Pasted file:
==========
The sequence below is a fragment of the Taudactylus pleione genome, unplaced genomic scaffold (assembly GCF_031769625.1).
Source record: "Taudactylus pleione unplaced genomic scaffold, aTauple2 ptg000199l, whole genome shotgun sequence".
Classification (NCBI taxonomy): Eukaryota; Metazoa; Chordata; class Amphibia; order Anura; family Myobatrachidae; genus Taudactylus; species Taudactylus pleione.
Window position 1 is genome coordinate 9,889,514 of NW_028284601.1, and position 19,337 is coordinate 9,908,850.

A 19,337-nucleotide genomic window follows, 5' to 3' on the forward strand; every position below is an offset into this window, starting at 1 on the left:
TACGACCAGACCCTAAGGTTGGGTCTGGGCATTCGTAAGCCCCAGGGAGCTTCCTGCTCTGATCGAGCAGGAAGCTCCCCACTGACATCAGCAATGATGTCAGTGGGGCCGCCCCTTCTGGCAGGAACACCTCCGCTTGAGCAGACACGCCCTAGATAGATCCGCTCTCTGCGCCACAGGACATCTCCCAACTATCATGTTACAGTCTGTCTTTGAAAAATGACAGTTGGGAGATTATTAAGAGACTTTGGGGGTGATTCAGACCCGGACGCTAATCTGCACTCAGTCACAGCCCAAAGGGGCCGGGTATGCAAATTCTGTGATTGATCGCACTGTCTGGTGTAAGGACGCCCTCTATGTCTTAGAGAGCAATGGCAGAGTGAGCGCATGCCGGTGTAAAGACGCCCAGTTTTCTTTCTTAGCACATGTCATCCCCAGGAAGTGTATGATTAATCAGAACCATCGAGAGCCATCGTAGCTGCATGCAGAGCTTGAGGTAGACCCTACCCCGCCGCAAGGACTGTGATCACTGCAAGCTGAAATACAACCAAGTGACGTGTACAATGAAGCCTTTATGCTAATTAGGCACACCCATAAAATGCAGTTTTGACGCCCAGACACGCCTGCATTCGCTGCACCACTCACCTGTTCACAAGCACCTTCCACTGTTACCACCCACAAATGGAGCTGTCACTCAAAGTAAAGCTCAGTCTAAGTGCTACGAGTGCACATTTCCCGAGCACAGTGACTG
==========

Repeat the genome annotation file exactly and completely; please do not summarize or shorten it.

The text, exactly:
The sequence below is a fragment of the Taudactylus pleione genome, unplaced genomic scaffold (assembly GCF_031769625.1).
Source record: "Taudactylus pleione unplaced genomic scaffold, aTauple2 ptg000199l, whole genome shotgun sequence".
Classification (NCBI taxonomy): Eukaryota; Metazoa; Chordata; class Amphibia; order Anura; family Myobatrachidae; genus Taudactylus; species Taudactylus pleione.
Window position 1 is genome coordinate 9,889,514 of NW_028284601.1, and position 19,337 is coordinate 9,908,850.

A 19,337-nucleotide genomic window follows, 5' to 3' on the forward strand; every position below is an offset into this window, starting at 1 on the left:
TACGACCAGACCCTAAGGTTGGGTCTGGGCATTCGTAAGCCCCAGGGAGCTTCCTGCTCTGATCGAGCAGGAAGCTCCCCACTGACATCAGCAATGATGTCAGTGGGGCCGCCCCTTCTGGCAGGAACACCTCCGCTTGAGCAGACACGCCCTAGATAGATCCGCTCTCTGCGCCACAGGACATCTCCCAACTATCATGTTACAGTCTGTCTTTGAAAAATGACAGTTGGGAGATTATTAAGAGACTTTGGGGGTGATTCAGACCCGGACGCTAATCTGCACTCAGTCACAGCCCAAAGGGGCCGGGTATGCAAATTCTGTGATTGATCGCACTGTCTGGTGTAAGGACGCCCTCTATGTCTTAGAGAGCAATGGCAGAGTGAGCGCATGCCGGTGTAAAGACGCCCAGTTTTCTTTCTTAGCACATGTCATCCCCAGGAAGTGTATGATTAATCAGAACCATCGAGAGCCATCGTAGCTGCATGCAGAGCTTGAGGTAGACCCTACCCCGCCGCAAGGACTGTGATCACTGCAAGCTGAAATACAACCAAGTGACGTGTACAATGAAGCCTTTATGCTAATTAGGCACACCCATAAAATGCAGTTTTGACGCCCAGACACGCCTGCATTCGCTGCACCACTCACCTGTTCACAAGCACCTTCCACTGTTACCACCCACAAATGGAGCTGTCACTCAAAGTAAAGCTCAGTCTAAGTGCTACGAGTGCACATTTCCCGAGCACAGTGACTG